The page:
The governors began to backtrack. Texas Gov. Greg Abbott last week ordered all bars closed. Arizona Gov. Doug Ducey told residents to stay home and declared that the state was “on pause’’ as the COVID-19 cases stacked up. Florida also banned alcohol consumption at its bars.
Kylie Davis, a 23-year-old bartender in Tampa, Florida, had returned to work May 23 after two months without a job, struggling to collect unemployment benefits from Florida’s backlogged system. The tips, she said, were good.
“People were so understanding,” she said, “that we had been out of work for a while and were extremely generous.”
Yet after a few weeks, Davis was coughing and exhausted and had lost her sense of taste and smell. On June 12, she tested positive for the virus and couldn’t return to work when Florida bars reopened. Neither, it turns out, could many others. As Florida’s reported cases spiked to record highs the past two weeks, with 9,000 cases recorded in one day last week, Gov. Ron DeSantis ordered bars to shut down again.
And just like that, Davis and others found themselves unemployed for the second time this year.
The jarring reversal underscores what many economists had been stressing for months: That the economy and the job market can’t regain their health until business shutdowns have lasted long enough to reduce infections and most Americans feel confident enough to return to restaurants, bars, hotels, shopping malls and airports.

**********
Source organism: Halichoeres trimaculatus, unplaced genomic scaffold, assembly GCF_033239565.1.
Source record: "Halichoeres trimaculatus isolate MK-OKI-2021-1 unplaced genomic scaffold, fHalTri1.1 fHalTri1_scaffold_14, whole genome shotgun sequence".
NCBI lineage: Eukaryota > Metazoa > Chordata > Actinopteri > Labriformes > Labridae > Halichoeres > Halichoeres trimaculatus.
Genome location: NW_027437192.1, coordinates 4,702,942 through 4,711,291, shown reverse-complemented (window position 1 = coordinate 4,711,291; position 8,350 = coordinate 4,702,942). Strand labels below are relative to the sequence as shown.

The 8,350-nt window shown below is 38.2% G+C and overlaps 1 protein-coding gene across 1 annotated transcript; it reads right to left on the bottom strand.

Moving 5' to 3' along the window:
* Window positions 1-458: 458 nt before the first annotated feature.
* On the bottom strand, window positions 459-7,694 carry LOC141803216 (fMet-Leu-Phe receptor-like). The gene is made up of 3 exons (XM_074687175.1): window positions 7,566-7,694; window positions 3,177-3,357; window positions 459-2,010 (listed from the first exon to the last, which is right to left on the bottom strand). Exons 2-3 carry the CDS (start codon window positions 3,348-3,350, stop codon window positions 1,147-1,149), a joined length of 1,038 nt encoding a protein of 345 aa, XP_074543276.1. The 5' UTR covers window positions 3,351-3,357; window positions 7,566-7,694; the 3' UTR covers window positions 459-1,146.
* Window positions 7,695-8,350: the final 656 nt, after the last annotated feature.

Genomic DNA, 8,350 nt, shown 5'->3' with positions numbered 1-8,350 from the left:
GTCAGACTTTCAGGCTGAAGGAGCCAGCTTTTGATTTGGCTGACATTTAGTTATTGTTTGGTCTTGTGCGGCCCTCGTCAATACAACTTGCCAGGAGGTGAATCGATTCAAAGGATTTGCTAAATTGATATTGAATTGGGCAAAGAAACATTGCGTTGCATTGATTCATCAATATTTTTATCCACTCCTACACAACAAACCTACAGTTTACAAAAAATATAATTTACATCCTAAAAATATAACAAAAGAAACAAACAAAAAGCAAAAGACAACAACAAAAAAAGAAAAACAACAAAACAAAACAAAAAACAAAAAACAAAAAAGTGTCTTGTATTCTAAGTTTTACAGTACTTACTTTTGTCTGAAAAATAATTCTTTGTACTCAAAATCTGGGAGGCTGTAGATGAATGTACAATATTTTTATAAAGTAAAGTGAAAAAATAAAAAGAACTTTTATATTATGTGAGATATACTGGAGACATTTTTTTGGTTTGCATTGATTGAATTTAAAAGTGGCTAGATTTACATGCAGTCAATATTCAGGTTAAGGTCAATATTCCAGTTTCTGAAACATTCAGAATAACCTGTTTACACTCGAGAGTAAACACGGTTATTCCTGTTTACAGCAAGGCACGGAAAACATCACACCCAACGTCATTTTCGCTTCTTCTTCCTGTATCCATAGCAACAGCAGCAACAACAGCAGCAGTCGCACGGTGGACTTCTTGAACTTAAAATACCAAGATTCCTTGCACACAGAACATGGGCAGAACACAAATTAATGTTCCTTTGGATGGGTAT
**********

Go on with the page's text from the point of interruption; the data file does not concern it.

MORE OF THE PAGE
In the meantime, a resurgence of cases and re-closings of businesses is increasingly evident. The data firm Womply found that the proportion of bars that are closed in Texas, Florida, Tennessee and some other states started climbing last week after having declined fairly steadily since April or early May.
In many cases, it seems, customers themselves, rather than government edict, have driven that trend. A study by Austan Goolsbee and Chad Syverson of the University of Chicago found that Americans chose to stay home or avoid crowded stores this spring not so much because authorities told them to as out of fear stemming from reports of COVID-19 deaths. Their study used cellphone data to track consumer traffic.
“It is the virus, not lockdowns, that dictates the course of the economy,” said Yongseok Shin, an economist at Washington University and a research fellow at the Federal Reserve Bank of St. Louis. “We cannot have a full economic recovery without reining in the epidemic.
“We were worried about a second wave in the fall, but it now appears that we may have one very long wave. With the number of new cases high and rising, people will be slow to return to normal activities for fear of infection, and businesses will delay hiring and investment, lockdown or no lockdown.’’